Purpose: The purpose of this interprofessional, patient-centered project was to implement a unit-based 6-component evidence-based pain management bundle (PAIN-X Therapy) to improve medical-surgical patients’ perception of pain care quality, 24-hour pain experience outcomes, and opioid usage.
Background/significance: Pain in the United States is a public health crisis. Inadequate and undertreatment of pain among hospitalized adults potentially contributes to chronic pain syndromes and opioid dependency. There is some evidence to support a benefit in pain care quality associated with using a bundle that includes non-pharmacologic options. Pain care bundling 1) actively engages patients as a treatment partner, 2) applies complementary and conceptually aligned components, and 3) improves patients’ ability to cope with pain.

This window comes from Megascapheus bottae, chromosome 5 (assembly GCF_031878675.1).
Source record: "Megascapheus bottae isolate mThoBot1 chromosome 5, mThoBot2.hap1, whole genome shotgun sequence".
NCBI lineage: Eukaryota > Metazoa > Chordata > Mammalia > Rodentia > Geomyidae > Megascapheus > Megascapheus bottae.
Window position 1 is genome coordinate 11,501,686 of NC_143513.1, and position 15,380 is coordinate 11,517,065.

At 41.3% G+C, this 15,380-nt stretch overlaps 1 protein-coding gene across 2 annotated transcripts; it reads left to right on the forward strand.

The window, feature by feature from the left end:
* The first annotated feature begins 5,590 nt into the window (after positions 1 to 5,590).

Conclusions/implications: Intervention group participants did not perceive an increase in pain care quality compared to those in the control group. However, intervention group participants reported a higher % relief from pain medications and an increased ability to cope with pain than the control group. Continuation of the study is warranted to test the causal link between PAIN-X therapy and pain-related outcomes, including the impact of intervention fidelity and confounding variables such as unit staffing characteristics.